Student Well-Being

Five Things You Should Know About Efforts to End Summer Hunger

By Evie Blad — July 09, 2014 4 min read
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Children’s advocates have long said that “hunger doesn’t take a summer vacation.” They are referring, of course, to the fact that the millions of children who rely on federally subsidized school meals for the majority of their nutrition must often find another way to sustain themselves during that three-month break.

The U.S. Department of Agriculture, which administers school meals, has had a summer meals program for years that allows qualifying schools and organizations to provide free meals to children in their communities. The program has received increased attention lately as members of the U.S. Congress, like Rep. Jim McGovern, D-Mass., visit summer meal sites. McGovern discussed his visit in an address on the House floor Wednesday.

The USDA and several children’s welfare groups have upped their efforts to increase participation, even pushing for passage of proposed legislation that would help feed hungry kids in the summer. Here’s what you should know:

Participation in summer meal programs has grown.

Participation in the summer meals program saw its first major increase in a decade in the summer of 2013, according to a report by the Food Research and Action Center. In July 2013, the program served nearly 3 million children, an increase of 161,000 children or 5.7 percent from 2012, and the largest percentage increase since 2003, the report says. That growth is in part due to USDA Secretary Tom Vilsack’s commitment to partnering with organizations to grow summer meals participation in 2013.

“The programs grew to serve 15.1 children for every 100 low-income children who participated in school lunch during the 2012-2013 school year, a modest increase from the 14.3:100 served in the 2011-2012 school year,” the report says. “This growth is due to a combination of more children (161,000) eating summer meals, and fewer low-income children (27,000) eating school lunch during the regular school year.”

Advocates say participation levels are still far short of where they should be—only one out of every seven students who qualify for free- and reduced-price lunches eat summer meals.

While participation in other programs, like SNAP, grew in the recession that started in 2008, participation in summer meals dropped. That’s in part because declining public budgets meant cuts to child-care and community programs that frequently serve as platforms for summer meals, FRAC says. Participation began to drop in 2009, and those declines continued in every subsequent year. Between 2008 and 2012, 99,000 fewer children were participating in the summer meal programs. “While participation in the Summer Nutrition Programs was falling, participation in the National School Lunch Program was growing dramatically during the same time period,” the FRAC report says.

Organizations that support summer meals say states could help boost participation by better recruiting local sites, such as schools, libraries, and recreation centers, to participate. And local organizations, such as school districts, should ensure they are properly publicizing their programs to reach as many kids in need as possible.

Sites have boosted participation through creative strategies, like combining free food with a chance to hear a story or use free wireless internet.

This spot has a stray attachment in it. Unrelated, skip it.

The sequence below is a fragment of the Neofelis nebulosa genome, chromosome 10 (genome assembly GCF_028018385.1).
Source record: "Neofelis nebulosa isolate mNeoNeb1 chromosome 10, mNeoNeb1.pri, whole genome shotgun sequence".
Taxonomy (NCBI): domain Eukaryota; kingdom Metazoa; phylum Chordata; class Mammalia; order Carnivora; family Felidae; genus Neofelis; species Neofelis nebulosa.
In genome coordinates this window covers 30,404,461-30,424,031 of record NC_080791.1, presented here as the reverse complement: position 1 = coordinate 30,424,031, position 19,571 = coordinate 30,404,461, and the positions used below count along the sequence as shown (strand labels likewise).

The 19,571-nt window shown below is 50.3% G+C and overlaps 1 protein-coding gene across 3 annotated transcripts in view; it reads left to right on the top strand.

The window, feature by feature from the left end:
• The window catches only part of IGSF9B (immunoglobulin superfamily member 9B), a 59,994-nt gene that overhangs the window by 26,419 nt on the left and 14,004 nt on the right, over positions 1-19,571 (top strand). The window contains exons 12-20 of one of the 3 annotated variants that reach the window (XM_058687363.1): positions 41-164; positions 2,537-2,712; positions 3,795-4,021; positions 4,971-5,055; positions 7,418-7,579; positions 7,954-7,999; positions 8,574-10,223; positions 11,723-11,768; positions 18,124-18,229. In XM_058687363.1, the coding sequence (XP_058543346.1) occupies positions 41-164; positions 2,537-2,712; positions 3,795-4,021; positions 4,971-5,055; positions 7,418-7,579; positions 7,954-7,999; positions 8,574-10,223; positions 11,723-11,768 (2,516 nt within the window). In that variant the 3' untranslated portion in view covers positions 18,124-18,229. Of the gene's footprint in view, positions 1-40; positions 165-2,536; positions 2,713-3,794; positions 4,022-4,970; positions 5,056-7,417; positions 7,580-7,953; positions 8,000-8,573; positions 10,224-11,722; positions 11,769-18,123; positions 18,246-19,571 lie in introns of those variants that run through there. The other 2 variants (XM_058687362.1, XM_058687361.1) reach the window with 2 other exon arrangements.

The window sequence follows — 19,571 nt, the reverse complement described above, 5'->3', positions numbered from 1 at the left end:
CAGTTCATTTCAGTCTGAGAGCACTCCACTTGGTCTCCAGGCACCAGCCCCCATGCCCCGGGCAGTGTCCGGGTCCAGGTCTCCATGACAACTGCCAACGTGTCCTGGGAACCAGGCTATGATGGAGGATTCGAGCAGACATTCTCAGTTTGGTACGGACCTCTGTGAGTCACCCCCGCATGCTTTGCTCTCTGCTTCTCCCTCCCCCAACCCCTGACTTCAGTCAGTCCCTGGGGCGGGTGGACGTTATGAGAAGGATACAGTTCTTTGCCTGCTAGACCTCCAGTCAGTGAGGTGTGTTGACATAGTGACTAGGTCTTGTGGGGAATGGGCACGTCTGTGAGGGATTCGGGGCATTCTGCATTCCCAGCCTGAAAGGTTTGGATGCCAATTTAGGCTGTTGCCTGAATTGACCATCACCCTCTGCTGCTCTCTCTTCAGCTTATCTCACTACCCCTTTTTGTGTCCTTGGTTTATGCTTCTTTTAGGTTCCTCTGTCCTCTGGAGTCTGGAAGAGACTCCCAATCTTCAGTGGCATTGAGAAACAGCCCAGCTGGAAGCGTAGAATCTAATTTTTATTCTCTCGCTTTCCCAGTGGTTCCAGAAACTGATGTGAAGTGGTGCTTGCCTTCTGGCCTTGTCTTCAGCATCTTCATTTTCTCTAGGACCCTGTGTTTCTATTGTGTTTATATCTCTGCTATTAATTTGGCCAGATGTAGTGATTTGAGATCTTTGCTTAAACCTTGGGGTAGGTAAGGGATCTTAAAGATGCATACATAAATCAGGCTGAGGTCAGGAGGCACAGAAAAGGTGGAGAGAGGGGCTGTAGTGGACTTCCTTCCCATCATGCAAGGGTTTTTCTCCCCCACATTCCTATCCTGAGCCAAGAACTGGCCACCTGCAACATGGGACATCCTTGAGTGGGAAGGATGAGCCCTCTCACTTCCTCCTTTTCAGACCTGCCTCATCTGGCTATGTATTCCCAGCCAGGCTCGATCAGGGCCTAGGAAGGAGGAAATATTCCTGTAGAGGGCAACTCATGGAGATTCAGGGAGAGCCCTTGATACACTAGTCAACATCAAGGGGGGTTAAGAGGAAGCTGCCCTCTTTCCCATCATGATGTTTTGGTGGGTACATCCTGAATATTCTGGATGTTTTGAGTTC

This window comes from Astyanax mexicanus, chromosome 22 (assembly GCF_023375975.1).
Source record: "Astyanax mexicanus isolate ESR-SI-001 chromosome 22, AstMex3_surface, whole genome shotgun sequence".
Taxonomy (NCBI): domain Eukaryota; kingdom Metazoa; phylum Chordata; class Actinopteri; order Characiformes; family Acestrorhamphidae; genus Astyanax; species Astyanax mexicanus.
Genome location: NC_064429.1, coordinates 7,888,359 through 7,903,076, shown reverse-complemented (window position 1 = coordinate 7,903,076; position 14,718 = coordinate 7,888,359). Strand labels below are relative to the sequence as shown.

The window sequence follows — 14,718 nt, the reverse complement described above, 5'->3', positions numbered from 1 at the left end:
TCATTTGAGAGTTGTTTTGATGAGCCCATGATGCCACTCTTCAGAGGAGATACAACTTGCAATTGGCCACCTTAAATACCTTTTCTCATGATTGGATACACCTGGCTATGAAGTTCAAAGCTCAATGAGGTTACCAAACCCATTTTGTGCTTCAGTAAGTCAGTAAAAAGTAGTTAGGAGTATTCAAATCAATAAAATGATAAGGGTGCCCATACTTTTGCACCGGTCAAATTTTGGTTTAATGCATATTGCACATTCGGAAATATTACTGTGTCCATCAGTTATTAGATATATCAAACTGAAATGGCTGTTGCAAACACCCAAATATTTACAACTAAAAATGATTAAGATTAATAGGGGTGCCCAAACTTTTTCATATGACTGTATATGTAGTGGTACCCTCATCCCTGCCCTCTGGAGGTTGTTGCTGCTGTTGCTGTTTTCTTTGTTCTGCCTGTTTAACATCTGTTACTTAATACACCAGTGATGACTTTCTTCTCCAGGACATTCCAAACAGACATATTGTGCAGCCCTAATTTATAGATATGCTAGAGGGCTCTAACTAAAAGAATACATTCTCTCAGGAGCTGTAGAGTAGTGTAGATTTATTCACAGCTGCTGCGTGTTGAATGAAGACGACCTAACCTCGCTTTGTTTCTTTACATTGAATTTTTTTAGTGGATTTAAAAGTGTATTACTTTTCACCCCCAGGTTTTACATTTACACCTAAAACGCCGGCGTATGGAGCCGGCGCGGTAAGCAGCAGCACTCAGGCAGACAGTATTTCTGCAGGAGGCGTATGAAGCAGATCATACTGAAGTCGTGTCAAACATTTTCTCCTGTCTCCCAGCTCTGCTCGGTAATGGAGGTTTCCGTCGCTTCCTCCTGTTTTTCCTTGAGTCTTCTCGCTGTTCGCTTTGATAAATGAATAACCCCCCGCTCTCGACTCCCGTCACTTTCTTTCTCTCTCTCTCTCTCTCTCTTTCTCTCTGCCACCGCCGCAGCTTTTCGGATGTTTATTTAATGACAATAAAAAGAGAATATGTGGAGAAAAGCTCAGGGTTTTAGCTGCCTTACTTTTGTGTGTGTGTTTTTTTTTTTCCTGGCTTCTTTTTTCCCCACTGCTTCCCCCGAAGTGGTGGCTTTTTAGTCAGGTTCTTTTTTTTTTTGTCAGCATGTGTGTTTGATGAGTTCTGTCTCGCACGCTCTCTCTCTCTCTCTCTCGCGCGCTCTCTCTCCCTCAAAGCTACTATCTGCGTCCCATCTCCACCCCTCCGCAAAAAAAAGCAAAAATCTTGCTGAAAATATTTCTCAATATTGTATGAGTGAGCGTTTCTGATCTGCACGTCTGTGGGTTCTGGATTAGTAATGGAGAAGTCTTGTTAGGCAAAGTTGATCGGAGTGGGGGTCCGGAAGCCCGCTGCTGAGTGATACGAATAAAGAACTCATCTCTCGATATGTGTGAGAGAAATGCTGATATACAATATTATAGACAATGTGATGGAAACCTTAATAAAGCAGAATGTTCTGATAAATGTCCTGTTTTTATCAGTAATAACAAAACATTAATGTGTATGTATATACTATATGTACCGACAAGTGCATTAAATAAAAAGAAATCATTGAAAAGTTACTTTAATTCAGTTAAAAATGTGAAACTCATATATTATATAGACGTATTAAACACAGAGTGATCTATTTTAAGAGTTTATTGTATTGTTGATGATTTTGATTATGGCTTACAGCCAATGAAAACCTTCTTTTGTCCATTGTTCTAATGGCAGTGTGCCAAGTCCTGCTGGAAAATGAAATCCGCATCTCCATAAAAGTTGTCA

Combining summer meals with enrichment programs, tutoring, summer school, and fun activities helps to ensure more children are fed, advocates say. And, because transportation is an issue, some sites have gone mobile, bringing meals directly to students. In Waco, Texas, for example, schools have partnered with community groups for “Meals on the Bus,” bringing meals to sites throughout the community.

The USDA tried to move the needle on meal participation through intensive technical assistance last year in a handful of states—Arkansas, California, Colorado, Rhode Island, and Virginia. The agency saw increased participation in all of those states except Virginia. This year, the USDA will also provide intensive assistance, including community outreach efforts, to Alabama, Illinois, Mississippi, Missouri, Nevada, and Texas.

There are bipartisan congressional efforts to expand access to summer meals programs by changing requirements for providers.

Senators Lisa Murkowski, R-Alaska, and Kristen Gillibrand, D-N.Y., introduced a bill called the Summer Meals Act in June. Rep. Don Young, R-Alaska,introduced a companion bill in the House of Representatives. The legislation would:

  • Lower the threshold to allow areas with 40 percent or more of students receiving free- or reduced-price lunches to be eligible for the program. Currently, the bar is set at 50 percent.
  • Allow for free dinners to be served, in addition to free breakfasts and lunches.
  • Cut red tape, allowing public-private partnerships to more easily offer summer meals.
  • Provide support for organizations to transport children to meal sites or to serve meals remotely through mobile units.

Advocates are also pushing for changes to the program through reauthorization of the Child Nutrition Act.

Congress is set to reauthorize the Child Nutrition Act in 2015, setting guidelines for school meal programs, among other things. The last reauthorization required more participation from schools in promoting summer meals and made it easier for nonprofit organizations to participate. If current legislative efforts don’t succeed, child-hunger organizations would like to see similar goals incorporated into reauthorization plans.

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A version of this news article first appeared in the Rules for Engagement blog.